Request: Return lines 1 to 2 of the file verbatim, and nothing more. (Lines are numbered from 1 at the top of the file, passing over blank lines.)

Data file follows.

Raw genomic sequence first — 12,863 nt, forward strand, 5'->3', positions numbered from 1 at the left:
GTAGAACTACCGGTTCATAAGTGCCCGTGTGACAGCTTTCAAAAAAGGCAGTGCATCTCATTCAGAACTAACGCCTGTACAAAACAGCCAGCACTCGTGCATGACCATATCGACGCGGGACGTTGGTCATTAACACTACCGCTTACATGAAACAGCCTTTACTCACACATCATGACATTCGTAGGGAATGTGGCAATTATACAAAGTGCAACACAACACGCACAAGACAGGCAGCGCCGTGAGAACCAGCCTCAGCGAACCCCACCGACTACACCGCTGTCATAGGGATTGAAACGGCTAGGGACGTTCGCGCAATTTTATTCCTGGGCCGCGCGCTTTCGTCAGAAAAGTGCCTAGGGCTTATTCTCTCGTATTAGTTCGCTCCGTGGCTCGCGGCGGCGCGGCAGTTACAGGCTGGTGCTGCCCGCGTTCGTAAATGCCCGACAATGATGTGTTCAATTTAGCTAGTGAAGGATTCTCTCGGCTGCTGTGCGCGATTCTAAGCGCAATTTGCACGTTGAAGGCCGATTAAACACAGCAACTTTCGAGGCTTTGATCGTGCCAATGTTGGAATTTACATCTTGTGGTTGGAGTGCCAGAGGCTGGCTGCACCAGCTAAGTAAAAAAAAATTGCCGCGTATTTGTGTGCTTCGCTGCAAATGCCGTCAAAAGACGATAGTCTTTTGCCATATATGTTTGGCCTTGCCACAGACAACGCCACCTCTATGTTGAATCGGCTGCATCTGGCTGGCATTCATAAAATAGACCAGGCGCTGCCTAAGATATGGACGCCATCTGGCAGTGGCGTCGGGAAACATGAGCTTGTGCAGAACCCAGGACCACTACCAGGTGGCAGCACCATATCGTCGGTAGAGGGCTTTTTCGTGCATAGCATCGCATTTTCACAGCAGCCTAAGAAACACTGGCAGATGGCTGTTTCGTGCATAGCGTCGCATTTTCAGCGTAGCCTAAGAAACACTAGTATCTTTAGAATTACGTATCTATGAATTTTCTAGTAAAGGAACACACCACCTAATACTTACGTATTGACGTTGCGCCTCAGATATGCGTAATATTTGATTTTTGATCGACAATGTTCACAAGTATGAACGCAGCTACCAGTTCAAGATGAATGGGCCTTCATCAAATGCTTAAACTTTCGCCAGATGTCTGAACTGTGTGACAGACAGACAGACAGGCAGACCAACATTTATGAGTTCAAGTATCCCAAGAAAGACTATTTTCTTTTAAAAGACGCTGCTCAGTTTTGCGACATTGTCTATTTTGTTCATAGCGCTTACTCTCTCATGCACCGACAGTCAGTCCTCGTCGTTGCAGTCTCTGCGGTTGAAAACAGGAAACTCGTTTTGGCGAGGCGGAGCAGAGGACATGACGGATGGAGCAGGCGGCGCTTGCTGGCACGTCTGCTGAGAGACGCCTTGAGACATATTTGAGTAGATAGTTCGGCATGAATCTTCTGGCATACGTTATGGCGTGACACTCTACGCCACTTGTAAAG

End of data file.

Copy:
Raw genomic sequence first — 12,863 nt, forward strand, 5'->3', positions numbered from 1 at the left:
GTAGAACTACCGGTTCATAAGTGCCCGTGTGACAGCTTTCAAAAAAGGCAGTGCATCTCATTCAGAACTAACGCCTGTACAAAACAGCCAGCACTCGTGCATGACCATATCGACGCGGGACGTTGGTCATTAACACTACCGCTTACATGAAACAGCCTTTACTCACACATCATGACATTCGTAGGGAATGTGGCAATTATACAAAGTGCAACACAACACGCACAAGACAGGCAGCGCCGTGAGAACCAGCCTCAGCGAACCCCACCGACTACACCGCTGTCATAGGGATTGAAACGGCTAGGGACGTTCGCGCAATTTTATTCCTGGGCCGCGCGCTTTCGTCAGAAAAGTGCCTAGGGCTTATTCTCTCGTATTAGTTCGCTCCGTGGCTCGCGGCGGCGCGGCAGTTACAGGCTGGTGCTGCCCGCGTTCGTAAATGCCCGACAATGATGTGTTCAATTTAGCTAGTGAAGGATTCTCTCGGCTGCTGTGCGCGATTCTAAGCGCAATTTGCACGTTGAAGGCCGATTAAACACAGCAACTTTCGAGGCTTTGATCGTGCCAATGTTGGAATTTACATCTTGTGGTTGGAGTGCCAGAGGCTGGCTGCACCAGCTAAGTAAAAAAAAATTGCCGCGTATTTGTGTGCTTCGCTGCAAATGCCGTCAAAAGACGATAGTCTTTTGCCATATATGTTTGGCCTTGCCACAGACAACGCCACCTCTATGTTGAATCGGCTGCATCTGGCTGGCATTCATAAAATAGACCAGGCGCTGCCTAAGATATGGACGCCATCTGGCAGTGGCGTCGGGAAACATGAGCTTGTGCAGAACCCAGGACCACTACCAGGTGGCAGCACCATATCGTCGGTAGAGGGCTTTTTCGTGCATAGCATCGCATTTTCACAGCAGCCTAAGAAACACTGGCAGATGGCTGTTTCGTGCATAGCGTCGCATTTTCAGCGTAGCCTAAGAAACACTAGTATCTTTAGAATTACGTATCTATGAATTTTCTAGTAAAGGAACACACCACCTAATACTTACGTATTGACGTTGCGCCTCAGATATGCGTAATATTTGATTTTTGATCGACAATGTTCACAAGTATGAACGCAGCTACCAGTTCAAGATGAATGGGCCTTCATCAAATGCTTAAACTTTCGCCAGATGTCTGAACTGTGTGACAGACAGACAGACAGGCAGACCAACATTTATGAGTTCAAGTATCCCAAGAAAGACTATTTTCTTTTAAAAGACGCTGCTCAGTTTTGCGACATTGTCTATTTTGTTCATAGCGCTTACTCTCTCATGCACCGACAGTCAGTCCTCGTCGTTGCAGTCTCTGCGGTTGAAAACAGGAAACTCGTTTTGGCGAGGCGGAGCAGAGGACATGACGGATGGAGCAGGCGGCGCTTGCTGGCACGTCTGCTGAGAGACGCCTTGAGACATATTTGAGTAGATAGTTCGGCATGAATCTTCTGGCATACGTTATGGCGTGACACTCTACGCCACTTGTAAAG